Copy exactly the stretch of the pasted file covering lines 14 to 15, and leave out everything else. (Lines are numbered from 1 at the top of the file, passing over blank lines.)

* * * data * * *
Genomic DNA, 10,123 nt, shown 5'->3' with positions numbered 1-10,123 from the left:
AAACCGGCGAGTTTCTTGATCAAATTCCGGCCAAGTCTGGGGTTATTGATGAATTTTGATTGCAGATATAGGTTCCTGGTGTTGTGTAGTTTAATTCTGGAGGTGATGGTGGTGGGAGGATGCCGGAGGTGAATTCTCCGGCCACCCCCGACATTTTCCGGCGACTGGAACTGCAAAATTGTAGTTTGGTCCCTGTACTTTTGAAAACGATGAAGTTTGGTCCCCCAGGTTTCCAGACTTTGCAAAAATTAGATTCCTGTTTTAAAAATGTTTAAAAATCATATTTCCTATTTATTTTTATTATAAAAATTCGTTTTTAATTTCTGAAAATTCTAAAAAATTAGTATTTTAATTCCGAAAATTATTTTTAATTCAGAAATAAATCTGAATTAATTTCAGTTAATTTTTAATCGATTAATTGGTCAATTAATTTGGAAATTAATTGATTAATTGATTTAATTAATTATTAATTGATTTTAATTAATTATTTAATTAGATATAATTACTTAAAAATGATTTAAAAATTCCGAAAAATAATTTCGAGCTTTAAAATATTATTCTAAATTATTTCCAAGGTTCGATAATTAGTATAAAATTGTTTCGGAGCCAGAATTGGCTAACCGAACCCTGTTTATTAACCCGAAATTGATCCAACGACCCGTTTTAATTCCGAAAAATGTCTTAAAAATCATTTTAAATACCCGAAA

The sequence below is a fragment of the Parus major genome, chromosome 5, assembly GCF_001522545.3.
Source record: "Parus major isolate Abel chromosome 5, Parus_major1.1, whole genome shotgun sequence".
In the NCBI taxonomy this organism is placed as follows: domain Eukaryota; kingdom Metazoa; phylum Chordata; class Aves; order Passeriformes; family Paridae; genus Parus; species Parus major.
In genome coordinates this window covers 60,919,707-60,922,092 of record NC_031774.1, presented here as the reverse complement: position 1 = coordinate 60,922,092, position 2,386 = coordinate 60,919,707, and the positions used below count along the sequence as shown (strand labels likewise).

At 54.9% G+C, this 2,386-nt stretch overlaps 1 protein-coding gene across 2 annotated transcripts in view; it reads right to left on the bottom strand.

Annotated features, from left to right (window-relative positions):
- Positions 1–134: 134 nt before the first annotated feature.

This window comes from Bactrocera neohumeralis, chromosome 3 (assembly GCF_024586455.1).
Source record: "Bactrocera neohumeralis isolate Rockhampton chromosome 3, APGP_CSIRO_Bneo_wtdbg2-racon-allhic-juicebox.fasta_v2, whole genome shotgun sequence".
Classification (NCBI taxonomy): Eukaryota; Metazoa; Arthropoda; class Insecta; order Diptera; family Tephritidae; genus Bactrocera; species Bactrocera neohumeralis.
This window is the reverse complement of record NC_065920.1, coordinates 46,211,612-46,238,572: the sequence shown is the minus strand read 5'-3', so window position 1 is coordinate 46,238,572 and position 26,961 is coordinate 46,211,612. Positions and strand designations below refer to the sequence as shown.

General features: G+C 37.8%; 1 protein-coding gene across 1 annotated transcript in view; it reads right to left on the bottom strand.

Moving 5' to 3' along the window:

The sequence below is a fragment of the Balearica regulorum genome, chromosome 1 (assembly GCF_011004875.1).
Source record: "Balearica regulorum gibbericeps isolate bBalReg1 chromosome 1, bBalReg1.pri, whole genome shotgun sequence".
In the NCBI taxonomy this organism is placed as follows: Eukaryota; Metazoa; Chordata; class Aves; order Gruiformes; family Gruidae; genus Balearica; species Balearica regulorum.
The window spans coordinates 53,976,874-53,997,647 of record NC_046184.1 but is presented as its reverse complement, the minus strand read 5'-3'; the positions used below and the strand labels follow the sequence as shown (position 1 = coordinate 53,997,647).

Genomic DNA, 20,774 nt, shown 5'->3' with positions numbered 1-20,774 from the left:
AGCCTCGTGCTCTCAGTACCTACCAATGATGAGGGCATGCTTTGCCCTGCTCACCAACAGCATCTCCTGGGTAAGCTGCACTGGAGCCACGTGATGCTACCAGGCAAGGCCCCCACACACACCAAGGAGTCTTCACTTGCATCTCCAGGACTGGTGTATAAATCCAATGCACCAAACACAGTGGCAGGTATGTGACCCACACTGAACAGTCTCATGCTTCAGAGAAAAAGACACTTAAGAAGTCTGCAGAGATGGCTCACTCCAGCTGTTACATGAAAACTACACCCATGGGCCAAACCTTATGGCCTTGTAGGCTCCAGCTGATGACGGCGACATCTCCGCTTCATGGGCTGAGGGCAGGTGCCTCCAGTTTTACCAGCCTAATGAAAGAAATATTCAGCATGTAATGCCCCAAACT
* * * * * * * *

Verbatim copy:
General features: G+C 37.8%; 1 protein-coding gene across 1 annotated transcript in view; it reads right to left on the bottom strand.

Moving 5' to 3' along the window: